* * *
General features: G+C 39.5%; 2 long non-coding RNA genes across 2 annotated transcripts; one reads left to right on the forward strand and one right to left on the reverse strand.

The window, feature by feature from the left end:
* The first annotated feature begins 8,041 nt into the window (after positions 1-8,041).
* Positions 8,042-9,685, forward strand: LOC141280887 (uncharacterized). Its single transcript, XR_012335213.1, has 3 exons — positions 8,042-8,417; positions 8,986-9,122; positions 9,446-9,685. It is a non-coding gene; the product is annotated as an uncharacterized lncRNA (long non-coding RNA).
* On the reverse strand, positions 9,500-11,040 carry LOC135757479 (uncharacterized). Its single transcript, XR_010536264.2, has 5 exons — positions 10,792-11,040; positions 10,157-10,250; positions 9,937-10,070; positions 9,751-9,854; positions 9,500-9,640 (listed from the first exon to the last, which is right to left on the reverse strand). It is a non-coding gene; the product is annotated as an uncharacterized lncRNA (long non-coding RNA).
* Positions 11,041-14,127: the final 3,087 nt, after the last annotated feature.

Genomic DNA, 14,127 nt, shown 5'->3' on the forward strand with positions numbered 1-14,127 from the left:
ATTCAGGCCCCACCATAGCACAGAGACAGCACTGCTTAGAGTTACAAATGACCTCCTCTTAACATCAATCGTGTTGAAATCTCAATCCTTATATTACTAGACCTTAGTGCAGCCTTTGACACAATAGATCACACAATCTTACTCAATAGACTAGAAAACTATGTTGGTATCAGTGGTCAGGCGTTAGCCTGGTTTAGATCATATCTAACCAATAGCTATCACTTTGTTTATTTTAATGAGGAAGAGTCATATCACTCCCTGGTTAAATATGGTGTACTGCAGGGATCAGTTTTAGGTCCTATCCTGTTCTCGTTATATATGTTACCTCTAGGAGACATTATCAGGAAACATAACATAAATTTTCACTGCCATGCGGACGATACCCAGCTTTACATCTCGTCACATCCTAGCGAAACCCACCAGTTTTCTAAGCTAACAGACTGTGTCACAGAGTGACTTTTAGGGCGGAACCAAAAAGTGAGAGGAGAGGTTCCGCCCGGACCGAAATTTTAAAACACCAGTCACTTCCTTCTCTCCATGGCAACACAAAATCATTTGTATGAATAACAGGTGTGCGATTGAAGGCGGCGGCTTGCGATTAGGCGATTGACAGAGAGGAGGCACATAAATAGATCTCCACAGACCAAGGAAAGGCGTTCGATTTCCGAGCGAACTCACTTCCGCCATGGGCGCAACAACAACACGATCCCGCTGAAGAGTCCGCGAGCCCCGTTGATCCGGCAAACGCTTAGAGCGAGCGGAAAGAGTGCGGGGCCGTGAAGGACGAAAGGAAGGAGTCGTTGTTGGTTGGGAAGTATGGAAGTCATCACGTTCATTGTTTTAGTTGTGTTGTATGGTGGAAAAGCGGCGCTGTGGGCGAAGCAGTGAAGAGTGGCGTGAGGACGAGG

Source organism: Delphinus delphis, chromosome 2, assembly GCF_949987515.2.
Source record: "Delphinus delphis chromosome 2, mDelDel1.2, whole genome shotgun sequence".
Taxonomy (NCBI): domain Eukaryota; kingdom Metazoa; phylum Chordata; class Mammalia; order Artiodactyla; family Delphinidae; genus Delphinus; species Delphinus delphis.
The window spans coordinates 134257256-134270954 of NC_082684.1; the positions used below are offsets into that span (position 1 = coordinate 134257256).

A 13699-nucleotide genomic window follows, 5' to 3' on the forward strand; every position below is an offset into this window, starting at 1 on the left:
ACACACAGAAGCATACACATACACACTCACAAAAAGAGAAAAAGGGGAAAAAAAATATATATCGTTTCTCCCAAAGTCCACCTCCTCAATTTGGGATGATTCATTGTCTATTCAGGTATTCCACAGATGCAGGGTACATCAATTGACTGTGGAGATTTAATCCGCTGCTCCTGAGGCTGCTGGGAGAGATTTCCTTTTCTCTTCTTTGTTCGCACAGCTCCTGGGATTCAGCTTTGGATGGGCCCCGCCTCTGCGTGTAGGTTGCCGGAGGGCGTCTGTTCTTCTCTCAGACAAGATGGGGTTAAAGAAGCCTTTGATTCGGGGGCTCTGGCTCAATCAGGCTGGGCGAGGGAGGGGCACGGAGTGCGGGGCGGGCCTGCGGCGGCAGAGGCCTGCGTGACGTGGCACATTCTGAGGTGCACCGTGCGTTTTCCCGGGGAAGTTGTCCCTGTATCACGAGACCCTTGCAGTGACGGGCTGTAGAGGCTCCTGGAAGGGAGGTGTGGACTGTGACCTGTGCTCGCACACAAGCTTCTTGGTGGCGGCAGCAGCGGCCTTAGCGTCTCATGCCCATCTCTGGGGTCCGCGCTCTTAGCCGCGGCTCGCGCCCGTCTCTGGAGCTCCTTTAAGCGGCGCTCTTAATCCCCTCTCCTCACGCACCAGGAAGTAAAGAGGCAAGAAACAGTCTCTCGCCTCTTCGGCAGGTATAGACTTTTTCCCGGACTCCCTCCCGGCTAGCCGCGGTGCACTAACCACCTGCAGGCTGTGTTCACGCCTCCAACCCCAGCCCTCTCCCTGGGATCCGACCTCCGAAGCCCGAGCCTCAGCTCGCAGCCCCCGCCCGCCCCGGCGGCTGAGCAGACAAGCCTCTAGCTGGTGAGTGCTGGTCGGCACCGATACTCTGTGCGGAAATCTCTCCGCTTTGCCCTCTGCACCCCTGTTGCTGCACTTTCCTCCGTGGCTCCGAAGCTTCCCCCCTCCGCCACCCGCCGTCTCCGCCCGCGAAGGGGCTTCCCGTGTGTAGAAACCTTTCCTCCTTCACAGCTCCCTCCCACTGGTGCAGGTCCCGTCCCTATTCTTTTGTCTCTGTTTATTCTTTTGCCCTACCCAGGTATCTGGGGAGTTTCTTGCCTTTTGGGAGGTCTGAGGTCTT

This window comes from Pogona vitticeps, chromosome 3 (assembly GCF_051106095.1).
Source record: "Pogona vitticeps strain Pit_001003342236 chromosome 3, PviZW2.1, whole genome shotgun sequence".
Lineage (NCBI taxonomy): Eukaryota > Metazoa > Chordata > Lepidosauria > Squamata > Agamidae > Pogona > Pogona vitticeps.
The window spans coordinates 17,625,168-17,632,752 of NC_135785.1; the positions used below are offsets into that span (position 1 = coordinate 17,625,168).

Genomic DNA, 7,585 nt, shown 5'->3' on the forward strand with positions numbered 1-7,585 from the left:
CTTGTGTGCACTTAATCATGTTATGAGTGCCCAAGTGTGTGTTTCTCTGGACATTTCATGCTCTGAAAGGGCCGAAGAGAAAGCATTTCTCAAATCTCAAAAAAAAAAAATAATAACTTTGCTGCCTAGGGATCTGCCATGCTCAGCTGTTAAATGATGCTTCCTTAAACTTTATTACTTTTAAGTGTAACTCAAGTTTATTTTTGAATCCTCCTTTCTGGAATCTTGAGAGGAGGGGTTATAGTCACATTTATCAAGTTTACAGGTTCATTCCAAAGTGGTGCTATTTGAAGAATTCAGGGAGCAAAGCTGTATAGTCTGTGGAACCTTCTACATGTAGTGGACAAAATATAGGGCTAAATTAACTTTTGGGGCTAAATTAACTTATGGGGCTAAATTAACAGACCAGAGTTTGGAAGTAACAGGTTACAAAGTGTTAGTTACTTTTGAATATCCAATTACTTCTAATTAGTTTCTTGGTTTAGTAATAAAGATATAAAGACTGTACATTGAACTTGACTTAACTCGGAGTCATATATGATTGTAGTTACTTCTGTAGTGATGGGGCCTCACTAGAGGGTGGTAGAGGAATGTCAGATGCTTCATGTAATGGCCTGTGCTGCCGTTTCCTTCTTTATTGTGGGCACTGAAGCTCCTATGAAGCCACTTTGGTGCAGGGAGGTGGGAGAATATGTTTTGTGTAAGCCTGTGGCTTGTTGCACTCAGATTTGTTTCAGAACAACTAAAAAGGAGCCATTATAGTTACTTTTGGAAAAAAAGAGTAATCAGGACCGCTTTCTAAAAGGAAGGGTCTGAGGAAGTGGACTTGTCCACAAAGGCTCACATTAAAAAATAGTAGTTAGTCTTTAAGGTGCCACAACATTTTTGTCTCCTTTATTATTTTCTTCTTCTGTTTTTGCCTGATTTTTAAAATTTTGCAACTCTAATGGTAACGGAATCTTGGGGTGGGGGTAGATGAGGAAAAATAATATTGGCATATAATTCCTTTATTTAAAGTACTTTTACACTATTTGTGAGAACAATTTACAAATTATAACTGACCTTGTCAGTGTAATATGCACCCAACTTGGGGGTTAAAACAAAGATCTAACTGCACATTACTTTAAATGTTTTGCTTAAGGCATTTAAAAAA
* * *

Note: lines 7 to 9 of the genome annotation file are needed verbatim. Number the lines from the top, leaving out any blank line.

Genomic DNA, 14,127 nt, shown 5'->3' on the forward strand with positions numbered 1-14,127 from the left:
ATTCAGGCCCCACCATAGCACAGAGACAGCACTGCTTAGAGTTACAAATGACCTCCTCTTAACATCAATCGTGTTGAAATCTCAATCCTTATATTACTAGACCTTAGTGCAGCCTTTGACACAATAGATCACACAATCTTACTCAATAGACTAGAAAACTATGTTGGTATCAGTGGTCAGGCGTTAGCCTGGTTTAGATCATATCTAACCAATAGCTATCACTTTGTTTATTTTAATGAGGAAGAGTCATATCACTCCCTGGTTAAATATGGTGTACTGCAGGGATCAGTTTTAGGTCCTATCCTGTTCTCGTTATATATGTTACCTCTAGGAGACATTATCAGGAAACATAACATAAATTTTCACTGCCATGCGGACGATACCCAGCTTTACATCTCGTCACATCCTAGCGAAACCCACCAGTTTTCTAAGCTAACAGACTGTGTCACAGAGTGACTTTTAGGGCGGAACCAAAAAGTGAGAGGAGAGGTTCCGCCCGGACCGAAATTTTAAAACACCAGTCACTTCCTTCTCTCCATGGCAACACAAAATCATTTGTATGAATAACAGGTGTGCGATTGAAGGCGGCGGCTTGCGATTAGGCGATTGACAGAGAGGAGGCACATAAATAGATCTCCACAGACCAAGGAAAGGCGTTCGATTTCCGAGCGAACTCACTTCCGCCATGGGCGCAACAACAACACGATCCCGCTGAAGAGTCCGCGAGCCCCGTTGATCCGGCAAACGCTTAGAGCGAGCGGAAAGAGTGCGGGGCCGTGAAGGACGAAAGGAAGGAGTCGTTGTTGGTTGGGAAGTATGGAAGTCATCACGTTCATTGTTTTAGTTGTGTTGTATGGTGGAAAAGCGGCGCTGTGGGCGAAGCAGTGAAGAGTGGCGTGAGGACGAGG

Source organism: Delphinus delphis, chromosome 2, assembly GCF_949987515.2.